Tuesday, November 6, 2012

Global Gaming Spotlight: Tetris (Russia)

With each post in this mini-feature, I highlight a game from a different country around the world. Keep in mind these aren't necessarily the best or most popular games from each nation, but simply a fitting representative.

Russia (or previously, the Soviet Union) hasn't been a huge player in the games industry. Even the highest-profile game set in Russia in recent years, Metro 2033, was made by a Ukrainian studio. But we can't forget that perhaps the most important video game of all time was made by a Soviet computer engineer.

Tetris - Alexey Pajitnov, 1984

Tetris has a troubled history. Private enterprise was discouraged in the USSR, so when Soviet Academy of Sciences engineer Alexey Pajitnov designed his first Tetris prototype in 1984, he didn't see any profits at all for years. The game was pirated and spread around Moscow and throughout Eastern Europe, where it was discovered by a British software house.

When they had trouble securing the rights to the game, the British company simply released Tetris on their own. Pajitnov himself didn't see any royalties for Tetris until he moved to the United States in the '90s and founded The Tetris Company.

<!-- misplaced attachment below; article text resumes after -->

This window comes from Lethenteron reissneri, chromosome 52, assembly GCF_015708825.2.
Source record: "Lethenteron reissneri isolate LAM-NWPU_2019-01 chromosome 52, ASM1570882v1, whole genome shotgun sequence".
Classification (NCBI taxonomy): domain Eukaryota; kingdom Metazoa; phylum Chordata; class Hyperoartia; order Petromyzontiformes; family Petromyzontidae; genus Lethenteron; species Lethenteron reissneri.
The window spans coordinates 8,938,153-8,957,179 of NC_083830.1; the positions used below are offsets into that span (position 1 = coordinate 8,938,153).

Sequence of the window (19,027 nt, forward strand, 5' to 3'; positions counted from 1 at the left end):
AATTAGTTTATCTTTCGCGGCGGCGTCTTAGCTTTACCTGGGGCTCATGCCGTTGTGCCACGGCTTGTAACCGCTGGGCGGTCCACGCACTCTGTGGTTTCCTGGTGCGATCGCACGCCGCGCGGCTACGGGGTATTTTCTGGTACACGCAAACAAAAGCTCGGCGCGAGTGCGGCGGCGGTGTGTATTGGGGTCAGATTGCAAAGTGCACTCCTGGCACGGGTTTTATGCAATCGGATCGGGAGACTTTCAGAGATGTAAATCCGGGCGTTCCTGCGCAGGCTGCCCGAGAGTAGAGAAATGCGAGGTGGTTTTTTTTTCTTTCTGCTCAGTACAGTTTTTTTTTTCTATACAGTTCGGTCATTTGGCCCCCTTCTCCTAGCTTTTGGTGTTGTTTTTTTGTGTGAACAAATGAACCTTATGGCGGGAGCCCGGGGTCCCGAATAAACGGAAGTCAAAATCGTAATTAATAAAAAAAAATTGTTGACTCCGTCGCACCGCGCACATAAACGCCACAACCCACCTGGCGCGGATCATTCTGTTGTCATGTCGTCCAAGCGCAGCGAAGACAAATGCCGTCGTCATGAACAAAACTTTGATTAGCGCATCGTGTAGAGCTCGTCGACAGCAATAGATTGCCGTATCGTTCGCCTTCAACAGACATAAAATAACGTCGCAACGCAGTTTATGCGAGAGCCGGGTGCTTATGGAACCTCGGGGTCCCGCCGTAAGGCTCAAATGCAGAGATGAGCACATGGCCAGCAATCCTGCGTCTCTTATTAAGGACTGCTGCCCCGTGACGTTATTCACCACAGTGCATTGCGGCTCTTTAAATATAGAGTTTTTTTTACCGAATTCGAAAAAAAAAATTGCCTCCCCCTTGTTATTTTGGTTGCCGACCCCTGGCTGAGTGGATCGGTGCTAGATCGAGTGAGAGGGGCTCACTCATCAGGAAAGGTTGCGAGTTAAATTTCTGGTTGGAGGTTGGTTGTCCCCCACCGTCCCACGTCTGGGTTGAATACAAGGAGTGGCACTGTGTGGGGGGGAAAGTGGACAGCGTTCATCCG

Arguably the most influential version of the game was Tetris for Nintendo's new handheld system, the Game Boy. It was a pack-in title for the system when it launched in 1989. While every Nintendo console up to that point had launched with a Mario game, they switched it up with the Game Boy. It was a simple, pick-up-and-play title that people could enjoy for short periods of time--perfect for a portable system.

Because of its simplicity and its "easy to learn, difficult to master" formula, Tetris on the Game Boy was also one of the first big casual gaming successes. It brought in a lot of people daunted by gaming up to that point. And it took a fair amount of coercing from the game's publisher Henk Rogers to convince Nintendo to include Tetris with the Game Boy instead of Super Mario Land. Rogers is quoted as telling Nintendo of America that if they wanted to sell the Game Boy to little boys, package it with Mario, but if they wanted to sell it to everyone else, they should package it with Tetris. Nintendo went with the latter.

Tetris was an introduction to video games for millions of people. And seeing that it's currently available on every single console and platform, from the Xbox 360 to old-fashioned cell phones, it's clear Pajitnov's classic puzzle formula remains relevant to this day.

The Global Gaming Spotlight so far:

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